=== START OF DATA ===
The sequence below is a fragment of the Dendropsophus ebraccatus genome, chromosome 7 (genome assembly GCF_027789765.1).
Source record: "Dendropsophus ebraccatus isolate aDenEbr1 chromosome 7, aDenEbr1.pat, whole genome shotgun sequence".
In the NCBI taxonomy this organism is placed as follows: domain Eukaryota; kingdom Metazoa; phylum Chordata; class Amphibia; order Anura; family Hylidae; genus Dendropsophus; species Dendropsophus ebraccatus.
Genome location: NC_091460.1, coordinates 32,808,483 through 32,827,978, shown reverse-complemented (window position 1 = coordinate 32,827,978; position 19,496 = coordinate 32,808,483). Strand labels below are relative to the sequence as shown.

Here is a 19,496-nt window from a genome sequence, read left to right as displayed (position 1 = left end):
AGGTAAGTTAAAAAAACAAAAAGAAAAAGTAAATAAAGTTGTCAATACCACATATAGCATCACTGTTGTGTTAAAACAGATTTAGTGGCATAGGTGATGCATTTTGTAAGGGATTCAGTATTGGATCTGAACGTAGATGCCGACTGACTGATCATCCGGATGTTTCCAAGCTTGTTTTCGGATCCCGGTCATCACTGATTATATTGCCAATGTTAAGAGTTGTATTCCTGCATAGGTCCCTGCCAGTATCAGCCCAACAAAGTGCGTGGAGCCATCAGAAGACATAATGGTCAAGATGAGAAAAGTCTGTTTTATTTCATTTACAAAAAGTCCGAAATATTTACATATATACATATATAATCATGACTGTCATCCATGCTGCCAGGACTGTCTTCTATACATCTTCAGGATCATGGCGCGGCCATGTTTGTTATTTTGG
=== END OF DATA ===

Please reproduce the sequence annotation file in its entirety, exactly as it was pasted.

The sequence below is a fragment of the Dendropsophus ebraccatus genome, chromosome 7 (genome assembly GCF_027789765.1).
Source record: "Dendropsophus ebraccatus isolate aDenEbr1 chromosome 7, aDenEbr1.pat, whole genome shotgun sequence".
In the NCBI taxonomy this organism is placed as follows: domain Eukaryota; kingdom Metazoa; phylum Chordata; class Amphibia; order Anura; family Hylidae; genus Dendropsophus; species Dendropsophus ebraccatus.
Genome location: NC_091460.1, coordinates 32,808,483 through 32,827,978, shown reverse-complemented (window position 1 = coordinate 32,827,978; position 19,496 = coordinate 32,808,483). Strand labels below are relative to the sequence as shown.

Here is a 19,496-nt window from a genome sequence, read left to right as displayed (position 1 = left end):
AGGTAAGTTAAAAAAACAAAAAGAAAAAGTAAATAAAGTTGTCAATACCACATATAGCATCACTGTTGTGTTAAAACAGATTTAGTGGCATAGGTGATGCATTTTGTAAGGGATTCAGTATTGGATCTGAACGTAGATGCCGACTGACTGATCATCCGGATGTTTCCAAGCTTGTTTTCGGATCCCGGTCATCACTGATTATATTGCCAATGTTAAGAGTTGTATTCCTGCATAGGTCCCTGCCAGTATCAGCCCAACAAAGTGCGTGGAGCCATCAGAAGACATAATGGTCAAGATGAGAAAAGTCTGTTTTATTTCATTTACAAAAAGTCCGAAATATTTACATATATACATATATAATCATGACTGTCATCCATGCTGCCAGGACTGTCTTCTATACATCTTCAGGATCATGGCGCGGCCATGTTTGTTATTTTGG